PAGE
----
She cried as she threw her clothes together in a big bag she bought the previous day. She had to pack up and leave before her husband came back. She would leave him a note and hope he understands why she did what she was about to do. She couldn’t face him to tell him; she would lose her nerve.
She believed in soul mates, she believed in fate, she believed in destiny and she believed in love. Her beliefs however had started getting shaky when two years after their marriage, Charles was yet to secure a job. They didn’t live from hand to mouth – that would have been good – they didn’t live at all. The kind of life they lived could only be called life if sharing a cup of garri a day is living. It could only be called life if sharing 60 naira bread a day is living. In their life, there was no breakfast, lunch or dinner; it was just a meal. There was nothing like 0-1-1, 1-1-0 or 1-0-1; their feeding pattern was 0-1-0, 0-0-1, 1-0-0 or on days when fate was angrier than usual, 0-0-0.
Every day, he went out and came back home in the evening covered in dust; too exhausted to stay awake not to talk of make love to her. She saw the discouragement in his eyes; she knew it killed him, and every day, she tried to encourage him, to tell him that it will get better.
But as their third wedding anniversary drew closer, she found herself in need of encouragement, in need of someone to look at her and tell her, “Adebimpe, it will get better.” She had no friends; she had stayed away from all of them because of their regular complaints about how lean she was getting. She couldn’t go to her family either; one, because they never approved of her wedding to an ‘omo ibo’, and because of her parents’ never-ending questions about when she would give them grandchildren.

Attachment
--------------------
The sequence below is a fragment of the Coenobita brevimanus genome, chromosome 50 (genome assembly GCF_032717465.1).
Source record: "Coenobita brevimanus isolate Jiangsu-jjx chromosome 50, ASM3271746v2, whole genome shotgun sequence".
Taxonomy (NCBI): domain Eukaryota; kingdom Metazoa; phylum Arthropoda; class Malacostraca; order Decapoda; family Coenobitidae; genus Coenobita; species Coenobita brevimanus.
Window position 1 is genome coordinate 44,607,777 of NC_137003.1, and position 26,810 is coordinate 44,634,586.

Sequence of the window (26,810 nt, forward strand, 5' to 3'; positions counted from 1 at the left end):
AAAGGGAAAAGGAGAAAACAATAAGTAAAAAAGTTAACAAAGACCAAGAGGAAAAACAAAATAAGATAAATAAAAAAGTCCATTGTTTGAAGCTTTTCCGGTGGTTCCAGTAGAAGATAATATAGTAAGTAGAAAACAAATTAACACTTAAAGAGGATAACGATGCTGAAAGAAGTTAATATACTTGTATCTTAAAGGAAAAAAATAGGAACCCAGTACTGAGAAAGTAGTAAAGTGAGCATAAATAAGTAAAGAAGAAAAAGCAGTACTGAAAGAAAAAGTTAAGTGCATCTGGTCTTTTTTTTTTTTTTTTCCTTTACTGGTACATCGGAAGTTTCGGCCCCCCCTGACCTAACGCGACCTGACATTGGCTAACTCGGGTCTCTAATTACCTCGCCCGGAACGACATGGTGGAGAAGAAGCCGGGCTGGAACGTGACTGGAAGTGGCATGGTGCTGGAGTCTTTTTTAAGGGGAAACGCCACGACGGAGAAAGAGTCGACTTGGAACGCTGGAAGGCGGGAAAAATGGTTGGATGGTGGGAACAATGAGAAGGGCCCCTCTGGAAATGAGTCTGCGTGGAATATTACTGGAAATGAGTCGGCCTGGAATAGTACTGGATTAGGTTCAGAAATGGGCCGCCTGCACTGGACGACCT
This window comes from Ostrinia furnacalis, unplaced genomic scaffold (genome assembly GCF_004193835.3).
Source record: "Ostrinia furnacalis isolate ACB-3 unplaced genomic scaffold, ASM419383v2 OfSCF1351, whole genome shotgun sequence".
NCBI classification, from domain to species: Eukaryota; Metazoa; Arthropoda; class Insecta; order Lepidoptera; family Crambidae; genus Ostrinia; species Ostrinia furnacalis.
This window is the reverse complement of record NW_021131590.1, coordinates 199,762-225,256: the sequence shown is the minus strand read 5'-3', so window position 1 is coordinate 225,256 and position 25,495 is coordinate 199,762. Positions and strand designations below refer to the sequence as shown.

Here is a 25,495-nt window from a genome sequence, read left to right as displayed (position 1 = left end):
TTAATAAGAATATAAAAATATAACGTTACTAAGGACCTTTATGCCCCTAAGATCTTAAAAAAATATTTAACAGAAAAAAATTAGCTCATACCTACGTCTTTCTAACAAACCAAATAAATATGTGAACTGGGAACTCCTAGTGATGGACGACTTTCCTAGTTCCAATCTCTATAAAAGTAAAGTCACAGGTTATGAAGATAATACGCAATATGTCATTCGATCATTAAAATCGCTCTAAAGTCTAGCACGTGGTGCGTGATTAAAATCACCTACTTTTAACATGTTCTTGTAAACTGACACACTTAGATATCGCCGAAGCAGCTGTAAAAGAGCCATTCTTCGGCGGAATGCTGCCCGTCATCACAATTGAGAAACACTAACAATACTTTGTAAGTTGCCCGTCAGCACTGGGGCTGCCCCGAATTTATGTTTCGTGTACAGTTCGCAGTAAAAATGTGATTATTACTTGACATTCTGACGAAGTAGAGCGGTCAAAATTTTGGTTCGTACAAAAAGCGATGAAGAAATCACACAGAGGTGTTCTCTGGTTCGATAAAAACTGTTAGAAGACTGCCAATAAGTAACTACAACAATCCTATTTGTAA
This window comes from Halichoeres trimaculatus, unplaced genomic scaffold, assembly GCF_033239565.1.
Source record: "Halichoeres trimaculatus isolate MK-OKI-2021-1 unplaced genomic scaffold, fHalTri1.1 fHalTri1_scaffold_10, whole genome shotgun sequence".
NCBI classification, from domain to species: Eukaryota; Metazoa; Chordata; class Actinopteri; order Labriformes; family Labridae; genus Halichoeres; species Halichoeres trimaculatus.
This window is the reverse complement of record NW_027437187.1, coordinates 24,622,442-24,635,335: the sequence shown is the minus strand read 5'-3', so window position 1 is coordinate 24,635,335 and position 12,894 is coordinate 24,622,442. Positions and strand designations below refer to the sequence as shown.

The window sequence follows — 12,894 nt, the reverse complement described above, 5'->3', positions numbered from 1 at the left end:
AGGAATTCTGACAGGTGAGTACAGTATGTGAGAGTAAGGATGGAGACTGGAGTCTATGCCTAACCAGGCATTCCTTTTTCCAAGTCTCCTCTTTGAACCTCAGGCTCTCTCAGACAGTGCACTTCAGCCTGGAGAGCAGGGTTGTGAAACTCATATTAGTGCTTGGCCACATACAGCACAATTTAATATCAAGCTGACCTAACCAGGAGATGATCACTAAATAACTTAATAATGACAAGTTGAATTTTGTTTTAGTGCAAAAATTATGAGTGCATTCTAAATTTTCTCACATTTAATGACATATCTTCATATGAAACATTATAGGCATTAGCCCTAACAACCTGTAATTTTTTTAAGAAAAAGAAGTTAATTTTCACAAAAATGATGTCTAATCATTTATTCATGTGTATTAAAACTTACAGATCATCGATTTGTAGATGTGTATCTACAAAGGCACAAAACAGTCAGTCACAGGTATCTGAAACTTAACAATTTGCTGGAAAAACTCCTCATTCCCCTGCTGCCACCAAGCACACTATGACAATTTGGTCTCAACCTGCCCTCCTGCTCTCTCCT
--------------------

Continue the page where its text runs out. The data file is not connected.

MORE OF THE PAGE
So, she found herself slipping away; she found herself considering things she would have chided herself over before; she found herself wondering if she should have listened to her parents; she found herself wondering if perhaps they weren’t made for each other.
There were days when she looked into his eyes, looking for support, expecting to see rays of light and hope glittering in his eyes, but every time she looked, she saw defeat, she saw a man that had long accepted defeat; whatever glimmer of hope he once had, it had died a silent and uncelebrated death.
And so she knew she had to leave; maybe her leaving will open doors for both of them; maybe the architects of fate will look upon them favourably; maybe their being together was not meant to be; maybe she was the hindrance to his progress – or maybe he was the hindrance to hers.
When she finished packing, she sat down to write – a feat she had failed every day for the past four days. After sitting there for fifteen minutes thinking of what to write, the only thing she was able to write was: “Forgive me, Charles. Maybe we were never meant to be.” She folded it and placed it in a white envelope which she placed on the bed.
She opened the door and went to look for a motorcycle that will carry her bag.